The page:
Yours Truly,

Michelle Smith, M.S., SLP
Author of Life With Toddlers and The Toddler ABC Guide

Toddler Wakes up Crying; Also Doesn't Understand When We Tell Her Not to Do Something

Q:  My daughter just turned 3 and she is a middle child.  We have a couple of problems. Number 1, when she wakes up from a nap or during the night, she cries like she doesn’t know where she is and it’s hard to "wake her" to tell her she’s ok.  Second, she doesn’t seem to understand when we tell her not to do something and put her in time out.  And the time out thing doesn’t work anymore because when she’s done, she does the same things again.  Please help - I’m at my wits end and don’t know what to do anymore!


A:  If she is truly asleep when she cries, it could be night terrors.  But if she is just waking up crying, it's possible she isn't getting enough sleep.  

1.  Make sure she isn't exposed to scary images or T.V. during the day.

2.  Make sure she is getting a good nap (I mean actually sleeping well).

3.  Have a very strict, regimented bedtime routine.  For example, 7:00 bath, 7:20 out of bath, get dressed, brush teeth, 7:30 in bed and read two books...etc.  She needs to feel secure and loved and a routine gives those comforting boundaries and lets her know what comes next and what to expect.  She needs to go to bed feeling secure and happy to maximize good sleep and decrease the waking up crying.  However, when she does, just hold and comfort her with reassuring, CALM words and energy.  When you are tense or frustrated, she feels it, so to help her out of it, project that love and calm.  I know it's so hard with two other children to care for, but she needs you right now!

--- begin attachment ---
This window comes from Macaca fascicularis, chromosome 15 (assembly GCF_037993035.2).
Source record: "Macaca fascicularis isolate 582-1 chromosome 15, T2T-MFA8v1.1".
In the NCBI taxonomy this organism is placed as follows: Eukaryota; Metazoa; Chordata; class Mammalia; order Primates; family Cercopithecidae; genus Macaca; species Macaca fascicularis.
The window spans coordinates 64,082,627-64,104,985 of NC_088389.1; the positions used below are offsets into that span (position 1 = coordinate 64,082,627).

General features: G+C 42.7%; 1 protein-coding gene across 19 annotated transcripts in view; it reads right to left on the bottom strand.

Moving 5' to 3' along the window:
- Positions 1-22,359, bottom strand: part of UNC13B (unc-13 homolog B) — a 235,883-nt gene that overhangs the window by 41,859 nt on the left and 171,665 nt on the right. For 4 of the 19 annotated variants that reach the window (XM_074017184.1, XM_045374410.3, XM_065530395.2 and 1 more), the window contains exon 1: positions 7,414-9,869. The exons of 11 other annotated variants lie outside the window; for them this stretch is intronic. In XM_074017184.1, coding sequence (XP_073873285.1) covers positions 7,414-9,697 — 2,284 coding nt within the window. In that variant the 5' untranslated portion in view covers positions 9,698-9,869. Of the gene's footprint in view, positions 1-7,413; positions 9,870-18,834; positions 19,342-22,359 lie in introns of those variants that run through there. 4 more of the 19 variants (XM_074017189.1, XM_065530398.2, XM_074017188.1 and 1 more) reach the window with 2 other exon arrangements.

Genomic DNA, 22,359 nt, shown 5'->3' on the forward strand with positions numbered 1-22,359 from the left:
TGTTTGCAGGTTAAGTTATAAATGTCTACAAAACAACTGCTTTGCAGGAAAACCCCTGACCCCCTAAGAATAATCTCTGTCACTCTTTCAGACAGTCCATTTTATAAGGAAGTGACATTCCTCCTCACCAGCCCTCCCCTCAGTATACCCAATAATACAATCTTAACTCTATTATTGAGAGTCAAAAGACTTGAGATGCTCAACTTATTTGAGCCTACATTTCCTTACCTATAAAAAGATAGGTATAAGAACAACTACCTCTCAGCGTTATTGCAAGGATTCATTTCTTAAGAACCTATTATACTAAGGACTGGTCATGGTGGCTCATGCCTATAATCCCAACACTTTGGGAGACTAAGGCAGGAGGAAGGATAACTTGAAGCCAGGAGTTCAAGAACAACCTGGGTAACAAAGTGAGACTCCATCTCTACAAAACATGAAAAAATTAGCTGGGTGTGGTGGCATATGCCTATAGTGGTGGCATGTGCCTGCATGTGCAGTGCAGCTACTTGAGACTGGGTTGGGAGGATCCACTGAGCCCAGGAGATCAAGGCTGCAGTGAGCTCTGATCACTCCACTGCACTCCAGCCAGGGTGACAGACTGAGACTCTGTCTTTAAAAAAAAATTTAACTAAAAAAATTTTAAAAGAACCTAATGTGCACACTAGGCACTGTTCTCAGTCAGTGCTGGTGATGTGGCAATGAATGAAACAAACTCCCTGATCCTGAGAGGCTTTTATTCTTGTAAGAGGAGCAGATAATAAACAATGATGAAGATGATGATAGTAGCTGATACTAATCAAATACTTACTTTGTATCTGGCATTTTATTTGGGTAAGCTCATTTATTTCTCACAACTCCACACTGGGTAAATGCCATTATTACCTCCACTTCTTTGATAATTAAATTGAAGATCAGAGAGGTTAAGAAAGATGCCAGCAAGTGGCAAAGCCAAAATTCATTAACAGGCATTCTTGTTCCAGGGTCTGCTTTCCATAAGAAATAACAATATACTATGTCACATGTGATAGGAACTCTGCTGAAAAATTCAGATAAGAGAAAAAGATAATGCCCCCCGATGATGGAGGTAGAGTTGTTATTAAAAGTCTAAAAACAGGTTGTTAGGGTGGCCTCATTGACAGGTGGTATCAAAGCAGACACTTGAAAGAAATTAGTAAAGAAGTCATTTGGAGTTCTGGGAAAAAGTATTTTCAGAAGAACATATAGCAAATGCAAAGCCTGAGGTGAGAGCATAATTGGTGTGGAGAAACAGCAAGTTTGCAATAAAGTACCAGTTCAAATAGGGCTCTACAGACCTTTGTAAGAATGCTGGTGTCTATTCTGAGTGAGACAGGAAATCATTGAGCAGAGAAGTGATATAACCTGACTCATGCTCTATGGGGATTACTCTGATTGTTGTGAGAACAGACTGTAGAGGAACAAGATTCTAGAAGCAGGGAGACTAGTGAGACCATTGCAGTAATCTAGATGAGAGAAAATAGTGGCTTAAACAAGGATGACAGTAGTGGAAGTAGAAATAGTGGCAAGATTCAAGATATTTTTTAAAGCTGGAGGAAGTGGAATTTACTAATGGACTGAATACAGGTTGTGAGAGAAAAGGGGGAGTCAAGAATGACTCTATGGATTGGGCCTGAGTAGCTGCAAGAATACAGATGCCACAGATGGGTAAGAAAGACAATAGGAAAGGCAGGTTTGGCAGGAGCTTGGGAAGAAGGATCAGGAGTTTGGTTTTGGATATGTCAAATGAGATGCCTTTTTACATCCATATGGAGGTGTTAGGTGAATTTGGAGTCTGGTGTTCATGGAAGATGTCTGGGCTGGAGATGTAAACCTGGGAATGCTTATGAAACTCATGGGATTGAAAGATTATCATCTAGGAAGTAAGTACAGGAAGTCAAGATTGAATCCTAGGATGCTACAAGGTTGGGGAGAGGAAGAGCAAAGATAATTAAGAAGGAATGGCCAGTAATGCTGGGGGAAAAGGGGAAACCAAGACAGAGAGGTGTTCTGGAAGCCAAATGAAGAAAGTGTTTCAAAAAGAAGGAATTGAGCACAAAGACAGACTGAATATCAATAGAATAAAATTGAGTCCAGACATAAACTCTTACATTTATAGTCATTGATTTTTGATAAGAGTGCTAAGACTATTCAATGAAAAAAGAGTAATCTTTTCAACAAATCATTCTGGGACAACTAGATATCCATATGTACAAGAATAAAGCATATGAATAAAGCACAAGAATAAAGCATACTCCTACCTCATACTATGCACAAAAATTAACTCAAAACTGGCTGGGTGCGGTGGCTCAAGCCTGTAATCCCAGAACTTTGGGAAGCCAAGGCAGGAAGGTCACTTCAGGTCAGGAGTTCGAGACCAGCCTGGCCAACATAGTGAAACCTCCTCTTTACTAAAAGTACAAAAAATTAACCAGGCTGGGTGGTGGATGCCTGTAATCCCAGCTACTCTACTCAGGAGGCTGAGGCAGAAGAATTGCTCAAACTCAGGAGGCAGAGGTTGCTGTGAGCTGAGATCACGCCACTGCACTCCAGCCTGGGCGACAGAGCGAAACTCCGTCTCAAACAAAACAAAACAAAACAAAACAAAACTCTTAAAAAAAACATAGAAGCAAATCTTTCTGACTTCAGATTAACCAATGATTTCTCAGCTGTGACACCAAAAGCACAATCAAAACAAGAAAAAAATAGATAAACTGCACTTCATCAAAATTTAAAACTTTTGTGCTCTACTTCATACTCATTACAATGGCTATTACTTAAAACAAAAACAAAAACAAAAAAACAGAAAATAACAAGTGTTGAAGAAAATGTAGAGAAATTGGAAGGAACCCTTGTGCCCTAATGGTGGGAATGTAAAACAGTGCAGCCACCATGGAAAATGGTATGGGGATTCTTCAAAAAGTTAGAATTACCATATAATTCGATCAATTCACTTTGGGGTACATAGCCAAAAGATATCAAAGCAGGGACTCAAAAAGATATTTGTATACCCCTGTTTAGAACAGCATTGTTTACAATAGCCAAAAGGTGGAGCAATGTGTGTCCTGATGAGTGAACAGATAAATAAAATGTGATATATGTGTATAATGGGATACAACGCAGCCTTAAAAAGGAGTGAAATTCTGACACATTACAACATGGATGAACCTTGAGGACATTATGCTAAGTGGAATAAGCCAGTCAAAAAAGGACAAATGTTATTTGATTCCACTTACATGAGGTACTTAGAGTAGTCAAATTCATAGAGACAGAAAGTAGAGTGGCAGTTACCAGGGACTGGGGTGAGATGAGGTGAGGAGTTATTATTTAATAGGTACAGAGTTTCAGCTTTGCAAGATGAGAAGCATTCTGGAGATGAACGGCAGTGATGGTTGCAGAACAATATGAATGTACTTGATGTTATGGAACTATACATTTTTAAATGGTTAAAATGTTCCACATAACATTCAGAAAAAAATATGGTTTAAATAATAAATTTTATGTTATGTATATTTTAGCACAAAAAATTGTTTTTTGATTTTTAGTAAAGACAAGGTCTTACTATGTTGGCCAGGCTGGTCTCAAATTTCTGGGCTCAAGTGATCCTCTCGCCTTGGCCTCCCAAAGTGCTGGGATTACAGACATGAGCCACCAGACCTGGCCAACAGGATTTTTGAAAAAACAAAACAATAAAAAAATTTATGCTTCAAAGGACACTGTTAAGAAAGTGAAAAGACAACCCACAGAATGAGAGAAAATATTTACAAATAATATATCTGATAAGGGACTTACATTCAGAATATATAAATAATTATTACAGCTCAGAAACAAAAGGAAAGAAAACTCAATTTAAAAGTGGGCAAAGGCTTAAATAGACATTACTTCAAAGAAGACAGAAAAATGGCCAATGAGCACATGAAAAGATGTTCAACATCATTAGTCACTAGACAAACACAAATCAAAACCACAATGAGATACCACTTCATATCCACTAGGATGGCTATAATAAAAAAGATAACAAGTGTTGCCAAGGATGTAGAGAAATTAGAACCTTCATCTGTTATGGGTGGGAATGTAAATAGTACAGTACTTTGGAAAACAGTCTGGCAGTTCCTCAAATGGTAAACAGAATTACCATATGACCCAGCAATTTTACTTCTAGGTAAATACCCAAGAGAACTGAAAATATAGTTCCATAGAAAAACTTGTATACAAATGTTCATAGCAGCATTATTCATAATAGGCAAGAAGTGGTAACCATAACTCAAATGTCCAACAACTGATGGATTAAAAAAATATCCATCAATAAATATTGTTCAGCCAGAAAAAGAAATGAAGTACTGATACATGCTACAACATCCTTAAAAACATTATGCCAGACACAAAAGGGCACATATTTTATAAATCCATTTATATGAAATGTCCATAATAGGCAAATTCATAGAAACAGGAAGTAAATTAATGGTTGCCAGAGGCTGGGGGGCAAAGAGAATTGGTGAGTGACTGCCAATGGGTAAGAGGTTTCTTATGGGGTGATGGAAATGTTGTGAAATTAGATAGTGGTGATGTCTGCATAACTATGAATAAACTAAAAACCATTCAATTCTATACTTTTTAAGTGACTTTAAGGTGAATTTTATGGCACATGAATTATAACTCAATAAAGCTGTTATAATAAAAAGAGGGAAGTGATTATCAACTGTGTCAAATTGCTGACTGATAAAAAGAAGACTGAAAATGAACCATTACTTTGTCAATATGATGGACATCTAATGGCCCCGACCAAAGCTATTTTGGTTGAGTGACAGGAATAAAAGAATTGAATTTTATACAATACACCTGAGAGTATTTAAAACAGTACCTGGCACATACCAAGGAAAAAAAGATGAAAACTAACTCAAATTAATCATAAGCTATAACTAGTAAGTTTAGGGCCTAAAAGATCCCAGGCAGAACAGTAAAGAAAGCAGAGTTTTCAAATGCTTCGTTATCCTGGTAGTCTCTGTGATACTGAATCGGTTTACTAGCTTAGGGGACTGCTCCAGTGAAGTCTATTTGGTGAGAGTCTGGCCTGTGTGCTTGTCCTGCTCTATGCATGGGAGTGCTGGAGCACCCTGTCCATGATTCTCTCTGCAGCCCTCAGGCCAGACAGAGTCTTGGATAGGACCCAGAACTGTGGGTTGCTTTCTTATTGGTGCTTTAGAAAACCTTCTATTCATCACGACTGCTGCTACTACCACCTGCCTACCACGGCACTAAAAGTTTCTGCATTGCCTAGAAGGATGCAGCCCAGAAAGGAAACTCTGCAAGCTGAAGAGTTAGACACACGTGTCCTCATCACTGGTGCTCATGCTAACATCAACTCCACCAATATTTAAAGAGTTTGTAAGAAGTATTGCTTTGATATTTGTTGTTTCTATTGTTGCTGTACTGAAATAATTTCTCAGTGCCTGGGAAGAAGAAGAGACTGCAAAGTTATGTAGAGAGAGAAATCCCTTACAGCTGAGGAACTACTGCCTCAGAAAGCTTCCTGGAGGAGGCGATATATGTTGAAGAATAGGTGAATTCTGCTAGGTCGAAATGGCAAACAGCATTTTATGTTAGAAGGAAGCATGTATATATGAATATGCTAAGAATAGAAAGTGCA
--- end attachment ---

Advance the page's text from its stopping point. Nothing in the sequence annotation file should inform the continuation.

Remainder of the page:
As far as the time outs - if they are not working, the approach is probably wrong.  When they continue to act out, the negative behavior is being reinforced somehow - we do it all the time without even knowing it!  My books detail the TAG method - how to figure out why they are acting out, how to use time-outs correctly, and how to stop reinforcing the behavior we don't want to see.  You have to give her the opposite of what she is shooting for.  For example, if it's your attention, the time out has to serve to give her NO attention.  It's easy once you figure it out, but "getting" the concept takes some thought and guidance - which the books give.  Life with Toddlers is a long book with plenty of advice.  Toddler ABC Guide is like the cliff notes to Life with Toddlers – the quick read.  So you can choose which will suit you best, depending on how much you like to read - or how much time you have!

Best of luck - and hang in there!  Having three kids (especially when two of them are so young) is ....gosh, just…overwhelming - but you DO make it through somehow.  Just take it one day at a time and remember to breathe!!  You are awesome and I know you can do it!     

Toddler Throws a Fit When it's Time to Leave